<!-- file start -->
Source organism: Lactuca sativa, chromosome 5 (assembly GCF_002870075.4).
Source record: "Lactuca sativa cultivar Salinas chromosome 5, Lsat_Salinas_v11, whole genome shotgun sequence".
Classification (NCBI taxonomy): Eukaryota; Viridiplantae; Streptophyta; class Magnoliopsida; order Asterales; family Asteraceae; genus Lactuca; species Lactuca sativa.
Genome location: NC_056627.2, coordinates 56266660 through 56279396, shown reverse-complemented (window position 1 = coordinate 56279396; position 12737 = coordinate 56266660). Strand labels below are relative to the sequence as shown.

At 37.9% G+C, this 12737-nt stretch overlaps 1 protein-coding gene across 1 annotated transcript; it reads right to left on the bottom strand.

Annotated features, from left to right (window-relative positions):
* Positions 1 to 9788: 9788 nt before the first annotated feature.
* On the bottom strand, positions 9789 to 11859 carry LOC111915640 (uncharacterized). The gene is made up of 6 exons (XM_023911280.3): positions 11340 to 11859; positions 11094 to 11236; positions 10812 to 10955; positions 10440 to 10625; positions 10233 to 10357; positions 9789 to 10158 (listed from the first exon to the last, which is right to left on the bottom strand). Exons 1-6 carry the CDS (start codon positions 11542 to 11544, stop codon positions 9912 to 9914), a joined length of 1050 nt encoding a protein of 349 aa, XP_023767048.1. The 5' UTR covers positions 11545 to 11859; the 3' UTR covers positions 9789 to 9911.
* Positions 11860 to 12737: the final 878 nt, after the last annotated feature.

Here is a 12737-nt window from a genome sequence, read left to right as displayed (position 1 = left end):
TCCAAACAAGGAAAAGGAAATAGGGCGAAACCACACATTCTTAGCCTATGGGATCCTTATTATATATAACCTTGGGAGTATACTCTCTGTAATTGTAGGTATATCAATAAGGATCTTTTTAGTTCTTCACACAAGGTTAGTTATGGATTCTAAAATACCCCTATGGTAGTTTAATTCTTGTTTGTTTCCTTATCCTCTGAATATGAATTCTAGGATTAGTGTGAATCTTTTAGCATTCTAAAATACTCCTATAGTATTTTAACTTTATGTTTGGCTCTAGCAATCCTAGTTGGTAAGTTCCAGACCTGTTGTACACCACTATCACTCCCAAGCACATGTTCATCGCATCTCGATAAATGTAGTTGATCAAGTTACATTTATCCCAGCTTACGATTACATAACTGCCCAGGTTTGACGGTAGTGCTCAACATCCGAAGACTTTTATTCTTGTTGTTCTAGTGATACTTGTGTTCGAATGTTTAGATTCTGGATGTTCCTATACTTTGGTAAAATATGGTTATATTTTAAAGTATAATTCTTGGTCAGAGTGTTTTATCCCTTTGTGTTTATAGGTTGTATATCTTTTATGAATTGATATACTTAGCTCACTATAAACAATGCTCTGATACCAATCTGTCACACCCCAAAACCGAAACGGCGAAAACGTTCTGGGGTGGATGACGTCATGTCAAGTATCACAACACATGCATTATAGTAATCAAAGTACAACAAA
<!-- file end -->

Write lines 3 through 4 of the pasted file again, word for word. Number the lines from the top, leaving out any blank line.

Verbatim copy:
Classification (NCBI taxonomy): Eukaryota; Viridiplantae; Streptophyta; class Magnoliopsida; order Asterales; family Asteraceae; genus Lactuca; species Lactuca sativa.
Genome location: NC_056627.2, coordinates 56266660 through 56279396, shown reverse-complemented (window position 1 = coordinate 56279396; position 12737 = coordinate 56266660). Strand labels below are relative to the sequence as shown.